A time of violence: Luke Francis Beirne, Blacklion

Luke Francis Beirne, Blacklion. Baraka Books, Montréal, 2023

This edgy thriller by Irish-Canadian author Luke Francis Beirne has some similar elements to his previous novel Foxhunt, also published by Baraka Books. In my post on it just over a year ago I likened it to early le Carré (link HERE). Blacklion in some ways resembles some of Graham Greene’s fiction – in fact, Part 1 of this novel is called ‘The Quiet American’.

The setting is early seventies Ireland. The Troubles are at their height in Ultster. Ray, of South Boston American-Irish stock, has been dispatched by the CIA to infiltrate the IRA in the Republic with a view to re-establishing a lost line of gun-running. The aim is not so much as to support the Republican cause, as to prevent the Soviets from stepping in and further unbalancing the power dynamic in the Cold War.

Ray, as a conspicuous newcomer and outsider, has to win the trust of a deeply suspicious set of people (associated with the previous gun-running operation out of gangland South Boston) and IRA splinter-group volunteers. His loyalty is tested several times, each time in more dangerous and hair-raising ways. More than once his life is threatened, and he has to muffle his moral instincts when other people’s lives are on the line: to step in and prevent bloodshed he would jeopardise his cover.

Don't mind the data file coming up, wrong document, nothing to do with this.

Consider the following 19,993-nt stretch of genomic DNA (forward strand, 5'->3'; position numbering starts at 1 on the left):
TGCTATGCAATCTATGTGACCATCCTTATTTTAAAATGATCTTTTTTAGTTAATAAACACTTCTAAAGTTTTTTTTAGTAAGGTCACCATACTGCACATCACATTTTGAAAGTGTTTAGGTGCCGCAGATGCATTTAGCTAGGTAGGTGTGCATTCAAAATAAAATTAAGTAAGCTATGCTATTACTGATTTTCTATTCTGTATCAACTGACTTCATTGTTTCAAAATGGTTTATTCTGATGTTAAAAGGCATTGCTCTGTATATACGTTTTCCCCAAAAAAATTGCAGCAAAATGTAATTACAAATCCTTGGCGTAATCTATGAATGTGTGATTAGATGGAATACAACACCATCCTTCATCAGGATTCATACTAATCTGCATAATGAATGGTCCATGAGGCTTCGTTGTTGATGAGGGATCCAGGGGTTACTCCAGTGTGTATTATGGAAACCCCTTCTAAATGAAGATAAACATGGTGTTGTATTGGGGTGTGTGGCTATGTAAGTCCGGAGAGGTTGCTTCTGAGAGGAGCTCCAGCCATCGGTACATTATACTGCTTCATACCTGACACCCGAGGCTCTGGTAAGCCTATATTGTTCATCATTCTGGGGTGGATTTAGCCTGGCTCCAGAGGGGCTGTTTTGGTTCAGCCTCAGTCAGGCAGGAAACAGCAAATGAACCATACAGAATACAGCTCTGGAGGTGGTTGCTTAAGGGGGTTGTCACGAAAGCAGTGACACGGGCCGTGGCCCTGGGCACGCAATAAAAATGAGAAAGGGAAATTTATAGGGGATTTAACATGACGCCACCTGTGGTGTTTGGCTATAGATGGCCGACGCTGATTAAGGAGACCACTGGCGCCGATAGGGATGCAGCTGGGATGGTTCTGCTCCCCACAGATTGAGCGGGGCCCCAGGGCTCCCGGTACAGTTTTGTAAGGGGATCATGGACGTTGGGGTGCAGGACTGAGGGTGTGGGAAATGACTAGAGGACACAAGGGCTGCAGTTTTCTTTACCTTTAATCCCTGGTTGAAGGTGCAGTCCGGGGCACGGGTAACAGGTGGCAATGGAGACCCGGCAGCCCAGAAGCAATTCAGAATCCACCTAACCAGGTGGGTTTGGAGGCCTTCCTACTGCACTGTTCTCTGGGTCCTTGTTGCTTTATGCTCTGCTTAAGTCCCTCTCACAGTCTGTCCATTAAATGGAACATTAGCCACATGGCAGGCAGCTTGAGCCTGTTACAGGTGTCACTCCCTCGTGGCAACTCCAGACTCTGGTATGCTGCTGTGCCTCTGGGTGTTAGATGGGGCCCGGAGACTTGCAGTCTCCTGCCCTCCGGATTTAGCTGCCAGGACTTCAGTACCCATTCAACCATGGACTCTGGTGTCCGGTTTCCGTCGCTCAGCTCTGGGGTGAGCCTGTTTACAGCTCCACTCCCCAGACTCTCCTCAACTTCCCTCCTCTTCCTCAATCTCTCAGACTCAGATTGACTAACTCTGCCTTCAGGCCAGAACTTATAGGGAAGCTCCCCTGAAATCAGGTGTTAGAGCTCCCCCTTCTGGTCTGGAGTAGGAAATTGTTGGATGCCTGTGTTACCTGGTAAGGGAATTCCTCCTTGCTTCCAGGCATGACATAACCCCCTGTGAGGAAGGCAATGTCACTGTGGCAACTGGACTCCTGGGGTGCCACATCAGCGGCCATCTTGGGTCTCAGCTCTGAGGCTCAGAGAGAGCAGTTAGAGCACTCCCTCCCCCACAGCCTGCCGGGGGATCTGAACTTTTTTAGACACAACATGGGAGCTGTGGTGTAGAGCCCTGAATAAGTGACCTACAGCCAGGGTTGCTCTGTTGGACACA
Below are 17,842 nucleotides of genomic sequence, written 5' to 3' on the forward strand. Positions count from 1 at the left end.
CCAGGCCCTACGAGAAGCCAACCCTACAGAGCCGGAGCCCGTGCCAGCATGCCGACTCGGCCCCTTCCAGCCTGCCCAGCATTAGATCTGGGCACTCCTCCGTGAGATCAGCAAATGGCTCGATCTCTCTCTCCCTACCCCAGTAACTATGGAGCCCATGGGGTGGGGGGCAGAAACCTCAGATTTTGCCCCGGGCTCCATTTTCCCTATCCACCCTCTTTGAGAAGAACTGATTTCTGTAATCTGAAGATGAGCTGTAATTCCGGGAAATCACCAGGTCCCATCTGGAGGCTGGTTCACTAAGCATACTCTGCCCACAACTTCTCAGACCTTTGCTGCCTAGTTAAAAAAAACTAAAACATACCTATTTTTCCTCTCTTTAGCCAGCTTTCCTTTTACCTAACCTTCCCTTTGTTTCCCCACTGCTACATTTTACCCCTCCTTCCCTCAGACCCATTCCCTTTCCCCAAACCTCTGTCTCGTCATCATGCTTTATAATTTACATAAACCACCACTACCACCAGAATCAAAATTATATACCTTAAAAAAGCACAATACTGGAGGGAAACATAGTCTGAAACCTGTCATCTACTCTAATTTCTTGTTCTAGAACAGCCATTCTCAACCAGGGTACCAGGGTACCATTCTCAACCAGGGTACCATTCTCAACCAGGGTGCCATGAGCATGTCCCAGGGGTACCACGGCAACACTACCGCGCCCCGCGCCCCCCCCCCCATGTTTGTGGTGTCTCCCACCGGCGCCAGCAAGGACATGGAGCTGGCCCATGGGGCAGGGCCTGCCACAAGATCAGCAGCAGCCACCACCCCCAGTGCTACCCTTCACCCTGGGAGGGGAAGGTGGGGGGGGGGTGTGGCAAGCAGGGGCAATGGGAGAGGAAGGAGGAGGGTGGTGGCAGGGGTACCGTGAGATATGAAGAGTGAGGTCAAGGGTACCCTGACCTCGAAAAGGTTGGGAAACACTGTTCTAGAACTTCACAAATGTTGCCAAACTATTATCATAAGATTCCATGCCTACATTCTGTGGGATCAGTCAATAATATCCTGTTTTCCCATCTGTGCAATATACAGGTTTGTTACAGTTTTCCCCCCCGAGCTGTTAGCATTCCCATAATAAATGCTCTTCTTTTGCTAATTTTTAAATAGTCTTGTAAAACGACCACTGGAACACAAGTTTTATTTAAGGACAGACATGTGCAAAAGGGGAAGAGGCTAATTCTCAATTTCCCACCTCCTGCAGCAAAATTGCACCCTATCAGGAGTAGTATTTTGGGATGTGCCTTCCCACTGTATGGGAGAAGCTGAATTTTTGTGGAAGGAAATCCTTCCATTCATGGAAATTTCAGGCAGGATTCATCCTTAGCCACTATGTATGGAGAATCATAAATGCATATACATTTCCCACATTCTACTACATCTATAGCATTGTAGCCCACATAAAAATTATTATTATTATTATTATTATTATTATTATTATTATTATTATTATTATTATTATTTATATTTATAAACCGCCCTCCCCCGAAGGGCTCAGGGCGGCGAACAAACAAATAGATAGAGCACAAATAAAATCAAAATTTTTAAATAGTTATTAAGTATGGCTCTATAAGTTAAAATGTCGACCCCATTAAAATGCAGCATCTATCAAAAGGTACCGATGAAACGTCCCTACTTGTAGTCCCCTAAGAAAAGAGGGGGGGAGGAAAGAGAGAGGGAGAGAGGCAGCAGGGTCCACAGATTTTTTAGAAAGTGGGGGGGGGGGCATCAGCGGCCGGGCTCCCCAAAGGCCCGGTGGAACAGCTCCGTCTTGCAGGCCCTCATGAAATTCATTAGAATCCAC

There’s a sub-genre of thriller to which Blacklion makes a worthy contribution (a recent series of the hit UK tv series ‘Line of Duty’ is an example): the undercover cop/agent who has to compromise his human principles in order to fulfil his mission. This includes becoming involved in a sexual relationship with one of the female activists. The tension mounts when Ray’s initial guilt at deceiving Aoife turns into another kind of unease as he finds himself falling in love with her.

The plot is fairly standard for this kind of set-up, with increasingly nail-biting operations involving assassinations of rivals or suspected ‘rats’, and firefights with the British army that culminate in a dangerous operation in the town of Blacklion, just over the border in Ulster.

There’s less obvious political ideology in this novel than there was in 50s-set Foxhunt. There the conflicting and equally extreme positions of the Soviets and conservative Americans were foregrounded. In Blacklion, Beirne is more interested in what drives politically motivated activists to such extremes of violence, while also exploring the even more complex morality of the undercover agent. The validity of Ray’s actions and mission is never overtly judged; the narrative simply presents what happens and wisely leaves the readers to form their own views.